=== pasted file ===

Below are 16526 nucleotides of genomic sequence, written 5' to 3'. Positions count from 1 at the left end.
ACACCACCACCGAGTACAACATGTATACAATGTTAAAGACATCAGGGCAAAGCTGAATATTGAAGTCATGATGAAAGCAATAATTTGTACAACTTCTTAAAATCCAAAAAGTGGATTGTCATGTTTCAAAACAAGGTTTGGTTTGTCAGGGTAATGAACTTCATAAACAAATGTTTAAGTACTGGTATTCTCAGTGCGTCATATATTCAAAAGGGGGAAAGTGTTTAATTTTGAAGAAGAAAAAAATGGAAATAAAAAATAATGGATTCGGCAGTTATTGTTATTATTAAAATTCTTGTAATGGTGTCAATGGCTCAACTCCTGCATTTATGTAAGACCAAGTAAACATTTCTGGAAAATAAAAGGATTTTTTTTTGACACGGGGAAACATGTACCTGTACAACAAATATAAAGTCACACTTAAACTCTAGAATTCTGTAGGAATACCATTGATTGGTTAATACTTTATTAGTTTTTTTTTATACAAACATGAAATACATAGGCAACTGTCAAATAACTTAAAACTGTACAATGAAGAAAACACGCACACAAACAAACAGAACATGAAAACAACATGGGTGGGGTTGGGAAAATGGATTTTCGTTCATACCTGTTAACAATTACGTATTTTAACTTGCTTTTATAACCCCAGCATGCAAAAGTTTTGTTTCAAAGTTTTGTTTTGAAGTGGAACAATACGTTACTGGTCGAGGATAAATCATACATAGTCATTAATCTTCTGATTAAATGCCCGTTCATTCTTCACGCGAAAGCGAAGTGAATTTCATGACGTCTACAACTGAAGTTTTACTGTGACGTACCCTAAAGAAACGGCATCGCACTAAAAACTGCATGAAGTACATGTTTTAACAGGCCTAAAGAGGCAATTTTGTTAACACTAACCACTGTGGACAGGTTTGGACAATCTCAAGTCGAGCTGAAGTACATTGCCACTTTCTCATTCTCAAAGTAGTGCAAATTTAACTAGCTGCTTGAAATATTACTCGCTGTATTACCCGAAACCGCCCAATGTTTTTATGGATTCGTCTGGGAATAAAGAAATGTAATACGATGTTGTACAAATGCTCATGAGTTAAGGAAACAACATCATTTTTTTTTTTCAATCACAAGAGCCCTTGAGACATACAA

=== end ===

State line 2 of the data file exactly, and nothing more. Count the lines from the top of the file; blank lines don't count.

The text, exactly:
ACACCACCACCGAGTACAACATGTATACAATGTTAAAGACATCAGGGCAAAGCTGAATATTGAAGTCATGATGAAAGCAATAATTTGTACAACTTCTTAAAATCCAAAAAGTGGATTGTCATGTTTCAAAACAAGGTTTGGTTTGTCAGGGTAATGAACTTCATAAACAAATGTTTAAGTACTGGTATTCTCAGTGCGTCATATATTCAAAAGGGGGAAAGTGTTTAATTTTGAAGAAGAAAAAAATGGAAATAAAAAATAATGGATTCGGCAGTTATTGTTATTATTAAAATTCTTGTAATGGTGTCAATGGCTCAACTCCTGCATTTATGTAAGACCAAGTAAACATTTCTGGAAAATAAAAGGATTTTTTTTTGACACGGGGAAACATGTACCTGTACAACAAATATAAAGTCACACTTAAACTCTAGAATTCTGTAGGAATACCATTGATTGGTTAATACTTTATTAGTTTTTTTTTATACAAACATGAAATACATAGGCAACTGTCAAATAACTTAAAACTGTACAATGAAGAAAACACGCACACAAACAAACAGAACATGAAAACAACATGGGTGGGGTTGGGAAAATGGATTTTCGTTCATACCTGTTAACAATTACGTATTTTAACTTGCTTTTATAACCCCAGCATGCAAAAGTTTTGTTTCAAAGTTTTGTTTTGAAGTGGAACAATACGTTACTGGTCGAGGATAAATCATACATAGTCATTAATCTTCTGATTAAATGCCCGTTCATTCTTCACGCGAAAGCGAAGTGAATTTCATGACGTCTACAACTGAAGTTTTACTGTGACGTACCCTAAAGAAACGGCATCGCACTAAAAACTGCATGAAGTACATGTTTTAACAGGCCTAAAGAGGCAATTTTGTTAACACTAACCACTGTGGACAGGTTTGGACAATCTCAAGTCGAGCTGAAGTACATTGCCACTTTCTCATTCTCAAAGTAGTGCAAATTTAACTAGCTGCTTGAAATATTACTCGCTGTATTACCCGAAACCGCCCAATGTTTTTATGGATTCGTCTGGGAATAAAGAAATGTAATACGATGTTGTACAAATGCTCATGAGTTAAGGAAACAACATCATTTTTTTTTTTCAATCACAAGAGCCCTTGAGACATACAA